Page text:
We actually split the video input into the capture device and we take a video and put it into the Crestron Capture HD where they can walk away with a thumb drive recording of the lecture. And they also have a Magewell HDMI to USB interface in their computers where they use a software called Panopto to stream and capture the lecture on their global education platform.
And I think you used the Biamp Systems Tesira digital signal processor?
Yeah. So in the tiered classrooms we built it off the server IO platform just because of the IO count. It allowed us to truly tailor the AEC and the output cards. But in the smaller classrooms they’re all paired with either a VI or a TI depending on what the needs of the space are.
There are also some multi-function spaces. What’s in those?
There are a couple of multi-function classrooms that the college uses not only for the nursing program, but for other educational aspects as well. We’ve actually seen them bring in the board meetings into some of their multi-function spaces. They have some great tables for catering so they use them as not only a classroom space but a meeting space and an entertaining space on the campus.
And what do you have for mics in those rooms?
They have Clockaudio ceiling mics scattered throughout the room as well as cameras for the Lecture Capture. They’re usually in the multipurpose spaces, dual screen, and we paired that with some wireless mics.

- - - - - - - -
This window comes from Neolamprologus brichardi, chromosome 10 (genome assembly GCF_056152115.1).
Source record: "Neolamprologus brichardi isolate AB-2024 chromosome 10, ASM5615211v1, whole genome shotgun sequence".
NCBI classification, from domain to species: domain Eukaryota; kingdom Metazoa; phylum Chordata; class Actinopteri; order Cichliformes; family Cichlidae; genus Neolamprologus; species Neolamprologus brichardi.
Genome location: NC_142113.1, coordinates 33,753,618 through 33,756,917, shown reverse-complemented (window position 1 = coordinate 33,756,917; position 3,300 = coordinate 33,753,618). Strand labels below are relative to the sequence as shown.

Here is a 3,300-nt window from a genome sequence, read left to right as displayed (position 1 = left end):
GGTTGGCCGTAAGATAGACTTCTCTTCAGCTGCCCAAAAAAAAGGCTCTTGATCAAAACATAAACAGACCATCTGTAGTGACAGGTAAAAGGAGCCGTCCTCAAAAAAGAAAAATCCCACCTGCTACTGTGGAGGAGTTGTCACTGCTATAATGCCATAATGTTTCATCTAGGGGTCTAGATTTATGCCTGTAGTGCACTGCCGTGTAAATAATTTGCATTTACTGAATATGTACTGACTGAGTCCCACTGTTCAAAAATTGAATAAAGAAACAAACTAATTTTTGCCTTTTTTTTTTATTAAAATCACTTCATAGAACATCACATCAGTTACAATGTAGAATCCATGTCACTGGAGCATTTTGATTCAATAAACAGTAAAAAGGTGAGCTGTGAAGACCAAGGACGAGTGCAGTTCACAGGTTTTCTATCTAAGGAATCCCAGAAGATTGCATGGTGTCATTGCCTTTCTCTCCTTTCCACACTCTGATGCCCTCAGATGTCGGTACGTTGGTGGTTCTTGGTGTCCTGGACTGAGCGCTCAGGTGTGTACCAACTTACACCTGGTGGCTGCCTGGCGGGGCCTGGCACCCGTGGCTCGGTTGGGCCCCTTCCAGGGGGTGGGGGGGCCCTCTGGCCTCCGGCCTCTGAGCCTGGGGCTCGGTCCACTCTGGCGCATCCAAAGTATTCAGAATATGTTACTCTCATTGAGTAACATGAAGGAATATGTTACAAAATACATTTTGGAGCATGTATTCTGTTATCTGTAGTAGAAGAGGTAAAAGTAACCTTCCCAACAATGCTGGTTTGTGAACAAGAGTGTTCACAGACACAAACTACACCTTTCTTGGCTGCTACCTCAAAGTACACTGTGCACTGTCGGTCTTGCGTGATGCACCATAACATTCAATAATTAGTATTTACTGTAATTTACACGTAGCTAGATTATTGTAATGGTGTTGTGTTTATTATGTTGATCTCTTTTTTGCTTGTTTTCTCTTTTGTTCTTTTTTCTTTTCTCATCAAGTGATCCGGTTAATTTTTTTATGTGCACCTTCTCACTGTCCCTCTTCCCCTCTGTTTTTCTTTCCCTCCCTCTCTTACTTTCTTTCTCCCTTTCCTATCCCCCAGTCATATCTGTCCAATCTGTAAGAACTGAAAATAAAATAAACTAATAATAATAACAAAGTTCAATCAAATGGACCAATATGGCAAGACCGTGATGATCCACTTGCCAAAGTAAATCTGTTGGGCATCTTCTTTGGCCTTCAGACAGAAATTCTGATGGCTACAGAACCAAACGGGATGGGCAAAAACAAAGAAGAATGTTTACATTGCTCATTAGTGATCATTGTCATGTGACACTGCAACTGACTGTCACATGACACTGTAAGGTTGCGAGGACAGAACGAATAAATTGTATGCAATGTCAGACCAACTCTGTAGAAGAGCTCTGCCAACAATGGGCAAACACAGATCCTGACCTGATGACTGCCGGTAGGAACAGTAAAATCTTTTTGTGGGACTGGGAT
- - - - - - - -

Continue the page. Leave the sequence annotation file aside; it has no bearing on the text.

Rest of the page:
Okay, there are also nursing labs, a telepresence room, simulation rooms. Did you install AV systems in all of these spaces?
Being that it was ground up they had us going into every room. There are actually board telepresence rooms and video conferencing rooms in the building. The dean actually has a video conferencing codec in her own personal conference space. But they use those for the doctoral program. They’re able to meet with and collaborate with their doctoral and nursing partners and professional partners throughout the building as well as use those in tandem with the simulation labs of the building. And they’re able to go into a debrief session. They have Sharp Aquos interactive touch monitors in some of them where they’re able to take an x-ray or drawing or some sort of report and again increase the collaborative function of the space.